[Un]equal Equation


There are certain evils, in every society, that exist and perpetuate with time. And, in an effort to radically uproot such evils, a reign of brutal violence and terror is unleashed.

In India, the inequalities arising as a result of the caste system is one such abomination. We like to believe that we live in progressive times with a neo-liberal attitude to life. Yet the regressive concept of ‘pollution’ associated with caste makes its appearance in some form, or the other; we are still not immune to this ‘hierarchy’ with the Brahmins at the top and the so-called ‘untouchables’ at the bottom.

This system has been sanctified by the Vedas and for us, Indians [Hindus, in particular], every word from the holy texts is sacred and irrefutable: our skills of intellectual inquiry cannot supersede such sacrosanct scriptures. So, one wonders: can the ‘accident of birth’ be the sole determinant of our well-being for the entirety of our lives? Do personal attributes and cerebral capabilities not count? Then, why did god, who is considered to be the noblest of all, design a system which incessantly favours and privileges one group over the other? In fact, the concepts of ‘blind bias’ and ‘favouritism’ seem to be more of ‘human-like’ features than ‘god-like.’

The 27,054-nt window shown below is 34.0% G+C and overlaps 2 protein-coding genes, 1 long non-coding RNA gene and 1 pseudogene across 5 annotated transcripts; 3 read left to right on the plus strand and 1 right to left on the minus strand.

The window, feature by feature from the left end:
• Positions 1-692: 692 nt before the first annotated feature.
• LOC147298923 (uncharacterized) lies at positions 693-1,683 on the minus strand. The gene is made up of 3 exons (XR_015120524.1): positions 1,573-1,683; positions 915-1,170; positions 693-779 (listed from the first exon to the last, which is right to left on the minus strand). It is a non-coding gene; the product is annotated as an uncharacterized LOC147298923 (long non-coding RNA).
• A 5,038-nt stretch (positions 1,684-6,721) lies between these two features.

Historical analysis shows us that the ‘caste-system’ originated with the idea of ‘division of labour.’ Consider this case, when you have to do a team-project, you allocate different responsibilities to different people, based on their interests and aptitudes, so that you can get the most desirable outcome in the least amount of time. Likewise, around 3,500 years ago, to organise the society most efficiently, we decided to assign duties according to personal capabilities: a person with strong leadership qualities and physical might would belong to the ‘Kshatriya’ [or, the warrior], while the one with exceptional skills in trading and business would be a part of the ‘merchant-community’ or the ‘Vaishya.’ The hierarchy came about based on what was regarded as the most important responsibility at that time. The more ‘impure’ a caste’s traditional occupation would be in terms of ritual law the lower would be its status.

However, over time, this hierarchy became rigid and exploitative. In the beginning, the peasants would willingly hand over their cultivated produce and land to the administrators and priests, but now the ‘warriors’ and the ‘Brahmins’ started to forcefully usurp land and money. With no flexibility to choose one’s professional trajectory, deep resentment arose in various communities. In the so-called progressive 21st century too, these retrograde notions continue to shape our lives, and for the worse, maybe.